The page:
Introduction and moderation of the Q&A by Duane Corpis, Area Head of Humanities & Associate Professor of History, NYU Shanghai.

This event is cosponsored by the Center for Global Asia and the Global China Studies Program, NYU Shanghai.

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• There is no public parking on campus
• Entrance only through the South Lobby (1555 Century Avenue) 
• Taxi card 
• Metro: Century Avenue Station, Metro Lines 2/4/6/9 Exit 6 in location B 
• Bus: Century Avenue at Pudian Road, Bus Lines 169/987

CONTACT US

Email: shanghai.cga@nyu.edu

Phone Number: +86 (21) 20595032

WeChat: NYUShanghaiCGA

Address: 1555 Century Avenue,

Pudong New District, Shanghai, China

© 2020 All Rights Reserved

Here Be Dragons: Surveying the Sacred, Shanzhai, and Simulated Spaces of Chinese Burning Man

Here Be Dragons: Surveying the Sacred, Shanzhai, and Simulated Spaces of Chinese Burning Man

Ian Rowen

Venue: Room 101, 1555 Century Avenue, NYU Shanghai
Date: Tuesday, October 29, 2019
Time: 17:30 - 19:00 CST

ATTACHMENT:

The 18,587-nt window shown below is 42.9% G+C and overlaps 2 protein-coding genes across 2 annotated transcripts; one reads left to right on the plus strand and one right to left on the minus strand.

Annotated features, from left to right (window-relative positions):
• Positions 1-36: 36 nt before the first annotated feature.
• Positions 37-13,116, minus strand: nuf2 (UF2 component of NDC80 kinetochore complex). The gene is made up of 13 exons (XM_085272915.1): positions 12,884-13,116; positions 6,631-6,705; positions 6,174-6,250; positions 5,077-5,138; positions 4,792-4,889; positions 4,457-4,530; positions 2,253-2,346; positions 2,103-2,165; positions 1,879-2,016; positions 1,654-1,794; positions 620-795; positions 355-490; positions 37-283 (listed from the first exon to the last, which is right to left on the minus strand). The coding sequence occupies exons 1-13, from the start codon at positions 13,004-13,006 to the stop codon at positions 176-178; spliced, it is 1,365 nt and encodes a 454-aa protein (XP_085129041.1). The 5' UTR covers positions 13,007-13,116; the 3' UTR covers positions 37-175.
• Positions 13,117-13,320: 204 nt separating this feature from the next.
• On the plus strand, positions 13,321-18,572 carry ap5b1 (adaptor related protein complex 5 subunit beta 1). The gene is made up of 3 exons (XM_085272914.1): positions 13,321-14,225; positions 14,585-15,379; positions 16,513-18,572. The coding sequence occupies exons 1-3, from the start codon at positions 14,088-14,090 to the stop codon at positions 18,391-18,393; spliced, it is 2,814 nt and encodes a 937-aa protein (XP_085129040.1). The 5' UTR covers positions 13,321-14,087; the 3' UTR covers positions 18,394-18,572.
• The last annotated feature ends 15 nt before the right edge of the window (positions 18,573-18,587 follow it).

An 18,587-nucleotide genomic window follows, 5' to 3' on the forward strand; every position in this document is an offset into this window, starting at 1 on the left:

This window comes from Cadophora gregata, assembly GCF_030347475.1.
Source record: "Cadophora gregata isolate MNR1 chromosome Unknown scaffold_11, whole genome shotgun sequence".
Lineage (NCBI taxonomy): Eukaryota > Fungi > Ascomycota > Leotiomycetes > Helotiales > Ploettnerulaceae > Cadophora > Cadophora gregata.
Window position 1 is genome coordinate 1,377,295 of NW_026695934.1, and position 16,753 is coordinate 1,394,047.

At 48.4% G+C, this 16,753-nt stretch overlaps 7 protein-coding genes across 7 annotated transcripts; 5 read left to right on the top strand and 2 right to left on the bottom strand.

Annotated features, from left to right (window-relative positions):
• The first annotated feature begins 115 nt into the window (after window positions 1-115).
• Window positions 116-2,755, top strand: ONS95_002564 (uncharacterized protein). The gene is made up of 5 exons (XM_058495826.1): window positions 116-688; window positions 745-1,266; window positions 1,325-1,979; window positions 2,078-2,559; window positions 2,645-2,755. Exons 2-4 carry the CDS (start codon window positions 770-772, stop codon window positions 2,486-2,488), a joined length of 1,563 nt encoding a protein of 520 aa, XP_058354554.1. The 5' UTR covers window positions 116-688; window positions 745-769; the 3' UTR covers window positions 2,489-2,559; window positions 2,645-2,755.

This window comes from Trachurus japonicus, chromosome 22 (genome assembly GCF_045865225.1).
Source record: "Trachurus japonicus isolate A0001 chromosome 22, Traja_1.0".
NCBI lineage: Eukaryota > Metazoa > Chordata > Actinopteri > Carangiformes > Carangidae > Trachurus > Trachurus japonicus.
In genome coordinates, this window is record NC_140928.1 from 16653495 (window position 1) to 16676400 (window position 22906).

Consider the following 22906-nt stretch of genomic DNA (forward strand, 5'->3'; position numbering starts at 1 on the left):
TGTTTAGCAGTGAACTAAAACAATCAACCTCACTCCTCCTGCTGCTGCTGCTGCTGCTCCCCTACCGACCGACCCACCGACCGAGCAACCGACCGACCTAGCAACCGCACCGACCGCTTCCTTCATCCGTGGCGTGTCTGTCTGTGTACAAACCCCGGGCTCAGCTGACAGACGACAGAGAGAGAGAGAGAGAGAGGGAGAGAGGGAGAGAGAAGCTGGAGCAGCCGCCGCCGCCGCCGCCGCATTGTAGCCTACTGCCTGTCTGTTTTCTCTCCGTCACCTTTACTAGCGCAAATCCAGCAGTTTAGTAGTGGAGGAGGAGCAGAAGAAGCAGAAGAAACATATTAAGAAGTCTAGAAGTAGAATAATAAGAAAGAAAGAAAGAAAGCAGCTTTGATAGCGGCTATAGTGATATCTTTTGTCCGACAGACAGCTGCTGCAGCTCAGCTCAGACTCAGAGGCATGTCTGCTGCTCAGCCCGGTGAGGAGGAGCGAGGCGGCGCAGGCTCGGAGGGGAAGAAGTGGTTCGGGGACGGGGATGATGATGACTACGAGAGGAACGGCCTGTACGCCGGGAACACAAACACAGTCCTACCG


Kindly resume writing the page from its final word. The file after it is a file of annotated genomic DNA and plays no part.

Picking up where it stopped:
This talk examines the interpretation and appropriation of Burning Man, a transformational event culture and globalizing social movement, from its American origins to its hybridizing expressions in China. Based on years of action research within Burning Man’s global network—including in Black Rock City (Burning Man’s annual week-long urban agglomeration in the Nevada desert, with 80,000 participants) and Dragon Burn (China’s official regional event in Zhejiang Province, with 800 participants), as well as accounts of several ambitious recent ‘shanzhai’ (copycat) efforts in Inner Mongolia, the talk will trace the role of capital—financial, social, symbolic, and otherwise—in mediating Burning Man’s discursive and material circulations in China.

This account of Burning Man’s Chinese articulation by grassroots Chinese and international participants, authorized by the San Francisco-based non-profit organization Burning Man Project, as well as attempts at appropriation by China’s state-backed culture industry, including for-profit businesses supported by the Ministry of Culture, China Merchants Group, and China Capital Group, provides a colorful counterpoint to popular narratives of the US-China trade war and debates about the propriety, provenance, and influence of Chinese industry.